image credits: link
When I was in Australia, I got the chance to observe the workings of what a developed, functional society was like, and maybe even dreamt a little for my own. I saw many things, and experienced many, but if anything made an impression on me, its these two, simple points:
In a developed country, we can afford to abide by the rules instead of trying to bend them. It seemed to me, that Australians knew the total depth of their actions, and possessed the understanding that even small-end, petty crimes, acts of vandalism, pick-pocketing or simply taking-what-isn’t-yours comes with its consequences.
In Malaysia, its more the case that we’re constantly testing how much you could get away with. We inch forward when we think people aren’t looking, and cut into their lines, we throw our cigarette butts off buildings, spit everywhere, and try to get away with paying the bare minimum for everything. Take the way we bribe our police officers, “Hey, its economical.” Why pay RM 200 and go all the way to governmental offices, wasting our time and energies for a fine, when we could pay RM 20 upfront, and avoid all that hassle?
To do any less than that is to be deemed really ‘stupid’.
Of course, every country has its unlawful, uncouth citizens, and uncivilized individuals, even Australia (Note: Bogans*). But the difference is, developed countries have a higher number of developed minds in the general public. Think thinking people like you and I, times more, and you have a developed country. Its a culture that has dealt with each citizen a certain measure of trust- trusting that they know what to do with it, and they don’t betray that rust.
(*Bogans: Like Rempits/ la-las)
You have these nifty self-pay systems at your regular grocer’s that allows the autonomy to self-weigh your own apples. You are to choose the proper price allotted for the type of apple you’re getting- and there were many in varying prices. I used to ask myself, what’s to stop people from picking the cheapest priced apple for the lot? Honestly, no one looks to see if you’re dishonest. Once I even almost wanted to leave without paying for this packet of nectarines, because honestly there was no regulator hawking over the ‘teet teet’ machines. But eventually conscience took over, and I melded into the culture of honesty. In my entire semester there, even with my paltry student’s income, I can most assuredly say I have paid the full price for every single thing I ever bought there, and instead of feeling pride, still somewhere deep in my brain, the Malaysian in me went “stupid girl”.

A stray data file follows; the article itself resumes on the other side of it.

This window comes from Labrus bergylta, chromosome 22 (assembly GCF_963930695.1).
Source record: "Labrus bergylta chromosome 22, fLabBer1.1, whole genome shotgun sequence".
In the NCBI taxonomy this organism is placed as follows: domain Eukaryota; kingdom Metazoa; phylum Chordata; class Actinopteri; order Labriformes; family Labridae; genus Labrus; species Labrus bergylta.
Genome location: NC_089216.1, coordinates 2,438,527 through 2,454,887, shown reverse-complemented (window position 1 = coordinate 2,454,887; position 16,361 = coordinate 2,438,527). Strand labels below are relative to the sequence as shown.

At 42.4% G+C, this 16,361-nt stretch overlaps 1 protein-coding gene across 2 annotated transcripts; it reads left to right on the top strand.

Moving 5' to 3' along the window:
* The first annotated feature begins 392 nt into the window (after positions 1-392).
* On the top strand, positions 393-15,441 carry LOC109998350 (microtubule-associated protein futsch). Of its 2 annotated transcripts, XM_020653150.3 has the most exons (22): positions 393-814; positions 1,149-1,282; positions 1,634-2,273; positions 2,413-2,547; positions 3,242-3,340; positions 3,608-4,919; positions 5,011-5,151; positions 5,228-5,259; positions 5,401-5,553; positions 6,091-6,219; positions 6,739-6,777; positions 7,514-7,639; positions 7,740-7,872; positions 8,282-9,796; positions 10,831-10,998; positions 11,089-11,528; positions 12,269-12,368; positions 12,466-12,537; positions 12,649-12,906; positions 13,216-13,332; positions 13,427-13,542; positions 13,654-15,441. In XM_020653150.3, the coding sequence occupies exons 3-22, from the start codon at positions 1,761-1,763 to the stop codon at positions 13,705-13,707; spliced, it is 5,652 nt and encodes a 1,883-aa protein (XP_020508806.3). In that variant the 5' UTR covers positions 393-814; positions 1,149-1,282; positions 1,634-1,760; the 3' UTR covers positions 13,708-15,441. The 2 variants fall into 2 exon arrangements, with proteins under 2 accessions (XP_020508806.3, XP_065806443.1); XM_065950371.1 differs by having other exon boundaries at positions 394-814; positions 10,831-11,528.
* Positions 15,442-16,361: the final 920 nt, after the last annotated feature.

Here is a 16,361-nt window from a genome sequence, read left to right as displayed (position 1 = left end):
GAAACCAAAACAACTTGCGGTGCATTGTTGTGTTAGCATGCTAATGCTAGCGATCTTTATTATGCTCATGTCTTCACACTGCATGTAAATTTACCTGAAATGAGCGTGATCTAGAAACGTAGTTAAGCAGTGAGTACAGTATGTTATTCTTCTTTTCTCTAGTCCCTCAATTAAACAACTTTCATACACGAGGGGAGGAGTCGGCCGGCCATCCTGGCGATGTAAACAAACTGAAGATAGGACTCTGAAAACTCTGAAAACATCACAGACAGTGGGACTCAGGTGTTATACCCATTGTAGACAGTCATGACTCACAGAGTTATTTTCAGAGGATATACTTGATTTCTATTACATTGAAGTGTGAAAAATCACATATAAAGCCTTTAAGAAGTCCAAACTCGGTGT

One of the other more pivotal differences I took away from Melbourne was that they seemed to treat every working man with the same level of respect, devoid of their occupation. The prevailing message was – What your career is does not define who you are.
A teacher, a garbage collector and a sales clerk would share their human-ship over pints of beer without so much as batting an eyelid. In fact there even seems to be a sense of mutual camaraderie of the working class pitted against the ‘man’ and bourgeois. The more regular and mundane you were, the more you are liked and accepted as a ‘bro’.
Last night while I was watching football (Malaysia versus Taipei), my little (not so little) brother asked me of our Malaysian team, “Why is everyone Malay or Indian?”
I said, “Cause the Chinese all want to be businessman”.
Malaysian/ Asian society has taught us, if we weren’t business people in the corporate world climbing the career ladder, we aren’t worth much. Playing football all day in the sun isn’t going to amount to much in the future. Its not going to get you a decent standard of living, you will have a hard life. You will suffer in the world without anything to eat.
From the start, we were groomed to be in the sciences, to be future lawyers, doctors, engineers, businessmen and women, and we were taught that anything less than that was not worth pursuing. To be anything less would be met with loss respects.
When I think about, I do understand why there’s this distinction of ‘statuses’ and the push for these professions. Because even if you were a garbage collector in Australia, you still earn a decent standard of living, and whatever you don’t earn, the government supports you. We can’t say the same for Malaysia can we?
We human beings operate on a basis of ‘lack’, our motives and actions stem from this. When we grapple ahead, when we wish to cut corners and get ahead of the que, its all because when we don’t, ultimately we feel like we lose out. We’re already losing at the losing end. Can we really be blamed for these behaviors?
In wishing for a better future, a viable income, a decent standard of living, we resort to aiming for professions that could get us there in this society. We resort to actions that are savage at times, we don’t say our please and thank you’s, we don’t look people in the eye, because really, half of our country has greater things to worry about, mouths to feed, individual battles to fight. So really, I understand why our country is this way, I know why our parents want these futures for us.
So what do we do now Malaysia?
What do we do now Government?
Hint: Hard work.
(Insert: Cheesy Taglines, but all too true) image credits: link
We have all the answers in the world, we just need all the action in the world to get there.
What do you think?